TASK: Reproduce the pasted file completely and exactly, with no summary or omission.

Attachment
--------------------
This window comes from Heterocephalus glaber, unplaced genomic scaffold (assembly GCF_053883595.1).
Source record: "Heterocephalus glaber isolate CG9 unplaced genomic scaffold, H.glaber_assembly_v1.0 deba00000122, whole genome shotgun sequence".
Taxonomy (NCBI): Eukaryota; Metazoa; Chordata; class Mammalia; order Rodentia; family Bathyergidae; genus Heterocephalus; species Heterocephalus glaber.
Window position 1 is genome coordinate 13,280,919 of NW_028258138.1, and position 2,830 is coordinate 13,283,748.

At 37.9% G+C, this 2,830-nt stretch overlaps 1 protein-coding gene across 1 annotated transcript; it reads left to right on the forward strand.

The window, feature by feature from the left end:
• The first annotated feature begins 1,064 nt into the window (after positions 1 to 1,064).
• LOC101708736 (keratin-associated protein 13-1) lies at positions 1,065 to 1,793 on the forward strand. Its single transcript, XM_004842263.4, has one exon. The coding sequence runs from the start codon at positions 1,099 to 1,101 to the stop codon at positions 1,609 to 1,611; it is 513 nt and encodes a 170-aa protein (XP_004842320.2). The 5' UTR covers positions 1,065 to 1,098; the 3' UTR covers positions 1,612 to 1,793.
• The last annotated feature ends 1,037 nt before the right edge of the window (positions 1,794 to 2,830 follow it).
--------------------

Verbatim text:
This window comes from Heterocephalus glaber, unplaced genomic scaffold (assembly GCF_053883595.1).
Source record: "Heterocephalus glaber isolate CG9 unplaced genomic scaffold, H.glaber_assembly_v1.0 deba00000122, whole genome shotgun sequence".
Taxonomy (NCBI): Eukaryota; Metazoa; Chordata; class Mammalia; order Rodentia; family Bathyergidae; genus Heterocephalus; species Heterocephalus glaber.
Window position 1 is genome coordinate 13,280,919 of NW_028258138.1, and position 2,830 is coordinate 13,283,748.

At 37.9% G+C, this 2,830-nt stretch overlaps 1 protein-coding gene across 1 annotated transcript; it reads left to right on the forward strand.

The window, feature by feature from the left end:
• The first annotated feature begins 1,064 nt into the window (after positions 1 to 1,064).
• LOC101708736 (keratin-associated protein 13-1) lies at positions 1,065 to 1,793 on the forward strand. Its single transcript, XM_004842263.4, has one exon. The coding sequence runs from the start codon at positions 1,099 to 1,101 to the stop codon at positions 1,609 to 1,611; it is 513 nt and encodes a 170-aa protein (XP_004842320.2). The 5' UTR covers positions 1,065 to 1,098; the 3' UTR covers positions 1,612 to 1,793.
• The last annotated feature ends 1,037 nt before the right edge of the window (positions 1,794 to 2,830 follow it).